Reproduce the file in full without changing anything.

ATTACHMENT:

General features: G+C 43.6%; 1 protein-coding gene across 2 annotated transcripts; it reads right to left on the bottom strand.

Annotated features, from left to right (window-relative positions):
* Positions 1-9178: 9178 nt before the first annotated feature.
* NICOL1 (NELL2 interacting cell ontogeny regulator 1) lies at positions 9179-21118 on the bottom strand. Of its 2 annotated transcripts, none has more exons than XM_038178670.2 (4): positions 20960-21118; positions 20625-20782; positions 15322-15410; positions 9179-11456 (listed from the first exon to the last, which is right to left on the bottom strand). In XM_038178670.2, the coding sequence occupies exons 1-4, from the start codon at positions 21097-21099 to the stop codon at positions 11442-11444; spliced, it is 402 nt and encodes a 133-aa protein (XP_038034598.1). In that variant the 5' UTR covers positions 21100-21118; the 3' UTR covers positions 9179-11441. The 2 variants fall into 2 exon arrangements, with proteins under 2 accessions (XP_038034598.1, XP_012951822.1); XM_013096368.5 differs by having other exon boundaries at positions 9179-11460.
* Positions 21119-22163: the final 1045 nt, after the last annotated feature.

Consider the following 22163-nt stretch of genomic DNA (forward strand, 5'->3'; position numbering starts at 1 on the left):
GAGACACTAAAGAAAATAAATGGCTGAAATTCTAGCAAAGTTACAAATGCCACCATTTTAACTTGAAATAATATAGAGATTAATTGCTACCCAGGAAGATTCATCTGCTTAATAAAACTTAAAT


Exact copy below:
General features: G+C 43.6%; 1 protein-coding gene across 2 annotated transcripts; it reads right to left on the bottom strand.

Annotated features, from left to right (window-relative positions):
* Positions 1-9178: 9178 nt before the first annotated feature.
* NICOL1 (NELL2 interacting cell ontogeny regulator 1) lies at positions 9179-21118 on the bottom strand. Of its 2 annotated transcripts, none has more exons than XM_038178670.2 (4): positions 20960-21118; positions 20625-20782; positions 15322-15410; positions 9179-11456 (listed from the first exon to the last, which is right to left on the bottom strand). In XM_038178670.2, the coding sequence occupies exons 1-4, from the start codon at positions 21097-21099 to the stop codon at positions 11442-11444; spliced, it is 402 nt and encodes a 133-aa protein (XP_038034598.1). In that variant the 5' UTR covers positions 21100-21118; the 3' UTR covers positions 9179-11441. The 2 variants fall into 2 exon arrangements, with proteins under 2 accessions (XP_038034598.1, XP_012951822.1); XM_013096368.5 differs by having other exon boundaries at positions 9179-11460.
* Positions 21119-22163: the final 1045 nt, after the last annotated feature.

Consider the following 22163-nt stretch of genomic DNA (forward strand, 5'->3'; position numbering starts at 1 on the left):
GAGACACTAAAGAAAATAAATGGCTGAAATTCTAGCAAAGTTACAAATGCCACCATTTTAACTTGAAATAATATAGAGATTAATTGCTACCCAGGAAGATTCATCTGCTTAATAAAACTTAAAT